In reaction against much of his training in Paris during the early 1950s, Chillida forged a sculptural dialect entirely removed from figurative referentiality via a direct inquiry into the aesthetics of space itself. By 1957 this dialect had found the full force of mature expression. As James Johnson Sweeney has observed with particular reference to the present work, during these formative years Chillida identified “an idiom peculiarly suitable to his temperament, perhaps not only to his personal temperament but even to the Spanish temperament: an expression of the contrast between extremes… we see it in Ikaraundi (Great Trembling) of 1957, for example, and in the work following it for the next three years. We see him taking a single piece of metal, or later a bar of metal, cutting it and bending it in such a way that the flow of form is unbroken and the unity of the organization is emphasised by contrast between the resultant variety of shapes and our consciousness of the single unbroken piece from which they come” (James Johnson Sweeney, cited in: Exhibition Catalogue, Valencia, IVAM Centre, Eduardo Chillida: Elogio del Hierro, 1998, pp. 197-8). Hammered, wrought, carved and contorted from a single metal strip, the profusion of alternating angles and protruding struts elicits a harmonic reading that imparts a monumental yet lyrically abstract language for the silence of the void. The complex intertwining of contorted metal here bestows solid form to an energy lying dormant within ostensibly empty space.

Aligned with the artist's formative architectural training in Madrid during the mid 1940s, Chillida's emphatic inclination for industrial material and colossal three-dimensions readily channelled a dialectic sculptural attitude towards space and air – the real and essential fabric of Chillida's work. As explained by the artist: "Sculpture is a function of space. I don’t mean the space outside the form, which surrounds the volume and in which the forms live, but the space generated by the forms, which lives within them and which is more effective the more unnoticeably it acts. You could compare it to the breath that swells and contracts forms, that opens up their space ... to view. I do not see it as something abstract, but a reality as solid as the volume that envelopes it" (the artist in: Exhibition Catalogue, Madrid, Museo Nacional Centre de Arte Reina Sofia, Chillida 1948-1998, 1999, p. 66). Carola Gideon-Welcker draws out this quality in the present work, describing Ikaraundi as “the fortissimo of a vibration that rises from some deep reservoir in the earth and goes on vibrating rhythmical organised movement in space” (Carola Giedon-Welcker, ‘Eduardo Chillida. Sculpture, Drawings, Graphic Work’, Exhibition Catalogue, IVAM Centire, Op. cit., p. 201). In his own distinctive sculptural hand-writing, Chillida draws an evocation of sonorous pauses and charged tremulous spacings akin to those of musical composition. As previously alluded to in Baranano’s thoughts on Ikaurandi, where Chillida composes with spatial emptiness and limit, the metre and rhythm of his sculptural scaffold analogously mirrors the musician as architect of time, sound, and most importantly silence. The interdispersion of harmonic spatial accents and dissonant inflections adroitly orchestrates silence and calls forth a charged communion between unbounded space and raw material: as Chillida once pointed out, "there is an occult communication between everything near" (the artist cited in: Exhibition Catalogue, Pittsburgh, Carnegie Institute of Art, Chillida, 1979, p. 21).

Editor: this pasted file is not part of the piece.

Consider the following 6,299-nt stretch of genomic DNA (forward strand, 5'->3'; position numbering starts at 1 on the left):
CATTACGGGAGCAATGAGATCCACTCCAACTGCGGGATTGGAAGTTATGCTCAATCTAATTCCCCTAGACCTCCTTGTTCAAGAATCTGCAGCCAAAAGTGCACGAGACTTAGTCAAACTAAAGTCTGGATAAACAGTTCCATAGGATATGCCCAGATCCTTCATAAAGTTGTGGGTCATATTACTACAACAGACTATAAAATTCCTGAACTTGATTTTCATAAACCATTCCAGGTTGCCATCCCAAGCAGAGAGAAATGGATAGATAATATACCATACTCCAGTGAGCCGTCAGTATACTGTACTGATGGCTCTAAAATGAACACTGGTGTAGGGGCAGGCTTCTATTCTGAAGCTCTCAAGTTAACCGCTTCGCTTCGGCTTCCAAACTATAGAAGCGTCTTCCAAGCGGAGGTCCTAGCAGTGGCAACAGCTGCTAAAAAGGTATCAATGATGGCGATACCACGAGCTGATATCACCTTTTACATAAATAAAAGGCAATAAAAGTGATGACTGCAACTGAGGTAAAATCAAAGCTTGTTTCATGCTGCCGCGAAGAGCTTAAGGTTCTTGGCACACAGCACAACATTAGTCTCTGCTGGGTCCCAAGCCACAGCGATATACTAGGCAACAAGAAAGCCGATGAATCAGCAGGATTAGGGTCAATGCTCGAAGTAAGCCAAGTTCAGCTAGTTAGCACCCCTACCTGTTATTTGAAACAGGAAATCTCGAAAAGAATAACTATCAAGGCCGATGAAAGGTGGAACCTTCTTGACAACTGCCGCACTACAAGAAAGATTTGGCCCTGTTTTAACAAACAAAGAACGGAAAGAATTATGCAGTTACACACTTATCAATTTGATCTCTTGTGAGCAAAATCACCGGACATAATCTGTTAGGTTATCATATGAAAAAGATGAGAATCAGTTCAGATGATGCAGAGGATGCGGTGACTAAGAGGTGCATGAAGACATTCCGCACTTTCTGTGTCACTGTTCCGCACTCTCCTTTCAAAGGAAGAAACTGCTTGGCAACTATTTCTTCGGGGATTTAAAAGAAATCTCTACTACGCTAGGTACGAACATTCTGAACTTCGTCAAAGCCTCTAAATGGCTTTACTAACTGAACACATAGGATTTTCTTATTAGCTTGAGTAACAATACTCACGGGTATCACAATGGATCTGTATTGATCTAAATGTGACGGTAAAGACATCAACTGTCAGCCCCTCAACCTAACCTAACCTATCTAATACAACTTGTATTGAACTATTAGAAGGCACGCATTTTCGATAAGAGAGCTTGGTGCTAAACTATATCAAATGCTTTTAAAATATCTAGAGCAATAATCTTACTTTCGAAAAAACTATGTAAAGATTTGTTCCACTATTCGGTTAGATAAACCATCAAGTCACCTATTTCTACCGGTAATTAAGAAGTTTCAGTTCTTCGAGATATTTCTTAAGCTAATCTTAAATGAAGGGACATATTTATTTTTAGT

Interestingly Chillida’s work has played a crucial role for some of the profoundest thoughts explicated on space in the history of twentieth century art theory. The meeting of Chillida with the great existential philosopher Martin Heidegger in 1968 incited a significant dialogue that would form the central thesis behind Die Kunst und der Raum – a short but important work which posed a conception of space, not as scientific volume or as something to be technologically conquered, but as an elemental entity to be uncovered and revealed by embodied relationality. Heidegger comments on sculpture: “The interaction of art and space would have to be considered on the basis of experience of place and environment. Art as sculpture: not taking possession of space… Sculpture would be the embodying of places which, opening an environment and maintaining it, gather about them a freeness which grants an abiding presence to each thing and a dwelling to man amidst these things” (Martin Heidegger, ‘Die Kunst und der Raum’, in: Exhibition Catalogue, Valencia, IVAM Centre, Eduardo Chillida: Elogio del Hierro, 1998, p. 205).

With Ikaraundi, the magnificently elegant abstract movements and twisting turns of a once planar metal slab represent the dexterous support lines that determine and generate space as the very conditions for Chillida’s sculpture. Ranking among the most important early works of Chillida’s career and denoting a key talking point in almost every monograph ever penned on the artist, Ikaraundi truly underpins the very foundations of Chillida’s ground-breaking innovation in the history twentieth-century sculpture.

Contemporary Art Evening Auction

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London